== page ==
Certain cervical spinal conditions require decompression and reconstruction of the entire subaxial cervical spine. There are limited data concerning the clinical details and outcomes of patients treated in this manner. The object of this study was to describe the specific technique employed to perform a total subaxial reconstruction and review the postoperative outcomes following surgery.
The author performed a review of data prospectively collected in 27 consecutive patients undergoing complete anterior decompression and reconstruction of the anterior cervical spine and followed by posterior instrumented arthrodesis with or without decompression.
There were 16 men and 11 women whose mean age was 59 years (range 35–86 years). The minimum follow-up was 12 months and the mean follow-up period for all patients was 26 months. One patient underwent C2–7 surgery, and in all others the procedure crossed the cervicothoracic junction.
Following surgery patients remained intubated for an average of 3.3 days (range 1–22 days). The mean hospital length of stay was 11 days (range 3–45 days). One patient died 6 weeks following an uneventful surgery. Pneumonia developed in 5 patients, 1 patient experienced a minor pulmonary embolism, and 2 patients had posterior wound infections. No patient was neurologically worse following surgery. A single patient presented with a C-8 radiculopathy 6 weeks after surgery. At final follow-up no patient complained of dysphagia when specifically questioned about this potential problem. In all patients solid fusions developed at each treated levels. Preoperatively the mean sagittal Cobb angle was 15.4° (kyphosis) and the postoperative mean angle was −10.9° (lordosis) representing a total average correction of over 25° (p < 0.0001). The mean preoperative Neck Disability Index was 27.6; this score decreased to 15.5 (p = 0.0008) postoperatively. The mean pre- and postoperative visual analog scale neck pain scores were 6.0 and 2.1, respectively (p = 0.0004), and mean visual analog scale arm pain scores decreased by 3.7 following surgery (p = 0.001). Based on Odom criteria, the author found that 8 patients had an excellent outcome and 14 patients a good outcome. There were 4 patients in whom the outcome was judged to be fair and the single death was recorded as a poor outcome. The mean preoperative Nurick score was 2.68. Postoperatively the group improved to an average score of 1.5; the difference between the 2 was statistically significant (p = 0.002).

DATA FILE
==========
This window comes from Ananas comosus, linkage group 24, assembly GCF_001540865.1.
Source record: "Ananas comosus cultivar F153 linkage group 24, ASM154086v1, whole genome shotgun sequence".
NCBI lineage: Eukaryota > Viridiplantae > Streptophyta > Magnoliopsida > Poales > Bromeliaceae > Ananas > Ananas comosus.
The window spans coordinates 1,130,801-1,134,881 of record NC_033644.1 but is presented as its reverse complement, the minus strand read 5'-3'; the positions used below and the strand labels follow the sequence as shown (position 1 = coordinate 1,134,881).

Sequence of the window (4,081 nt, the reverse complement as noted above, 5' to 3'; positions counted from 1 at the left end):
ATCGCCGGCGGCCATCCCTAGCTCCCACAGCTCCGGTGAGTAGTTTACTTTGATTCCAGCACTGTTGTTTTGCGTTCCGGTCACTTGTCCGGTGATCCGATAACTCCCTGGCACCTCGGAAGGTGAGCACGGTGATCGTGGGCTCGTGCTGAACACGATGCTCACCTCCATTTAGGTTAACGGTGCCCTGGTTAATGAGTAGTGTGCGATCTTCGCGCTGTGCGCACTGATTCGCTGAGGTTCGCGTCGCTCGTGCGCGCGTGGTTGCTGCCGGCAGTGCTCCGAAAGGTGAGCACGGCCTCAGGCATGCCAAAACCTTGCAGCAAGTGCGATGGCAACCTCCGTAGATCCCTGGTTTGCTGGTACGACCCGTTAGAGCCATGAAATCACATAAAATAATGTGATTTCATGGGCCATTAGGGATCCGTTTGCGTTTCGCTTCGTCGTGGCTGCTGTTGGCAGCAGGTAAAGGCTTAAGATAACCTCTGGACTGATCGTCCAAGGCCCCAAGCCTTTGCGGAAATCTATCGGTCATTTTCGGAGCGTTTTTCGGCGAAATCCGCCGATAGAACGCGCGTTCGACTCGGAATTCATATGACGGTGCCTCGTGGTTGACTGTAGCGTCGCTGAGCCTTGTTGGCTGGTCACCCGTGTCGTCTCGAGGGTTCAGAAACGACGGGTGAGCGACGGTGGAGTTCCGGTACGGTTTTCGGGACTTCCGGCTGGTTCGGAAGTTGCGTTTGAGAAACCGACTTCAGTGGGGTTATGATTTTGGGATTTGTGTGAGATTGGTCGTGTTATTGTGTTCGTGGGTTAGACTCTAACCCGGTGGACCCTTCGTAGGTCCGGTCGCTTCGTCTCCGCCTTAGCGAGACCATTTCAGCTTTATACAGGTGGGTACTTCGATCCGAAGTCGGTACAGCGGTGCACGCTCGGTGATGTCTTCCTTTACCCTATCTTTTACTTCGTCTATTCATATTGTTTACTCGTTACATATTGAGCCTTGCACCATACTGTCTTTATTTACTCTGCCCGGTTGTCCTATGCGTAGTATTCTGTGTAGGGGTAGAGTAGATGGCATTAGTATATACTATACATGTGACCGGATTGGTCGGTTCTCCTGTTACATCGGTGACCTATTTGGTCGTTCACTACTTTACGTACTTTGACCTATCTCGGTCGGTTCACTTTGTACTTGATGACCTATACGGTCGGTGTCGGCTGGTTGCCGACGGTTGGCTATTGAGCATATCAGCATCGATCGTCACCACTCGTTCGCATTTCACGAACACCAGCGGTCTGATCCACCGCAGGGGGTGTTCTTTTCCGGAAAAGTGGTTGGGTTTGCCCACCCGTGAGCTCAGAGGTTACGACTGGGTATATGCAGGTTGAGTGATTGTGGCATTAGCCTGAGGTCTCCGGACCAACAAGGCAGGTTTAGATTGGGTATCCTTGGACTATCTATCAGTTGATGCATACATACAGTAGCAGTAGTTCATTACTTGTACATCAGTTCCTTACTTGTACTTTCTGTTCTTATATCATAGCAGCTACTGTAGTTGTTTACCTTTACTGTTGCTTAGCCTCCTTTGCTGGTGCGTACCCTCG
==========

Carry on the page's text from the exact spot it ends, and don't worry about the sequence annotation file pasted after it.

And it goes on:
Segmental anterior decompression and reconstruction of the entire subaxial cervical spine, combined with an instrumented posterolateral fusion, can be performed with acceptable morbidity and is of significant benefit in selected patients.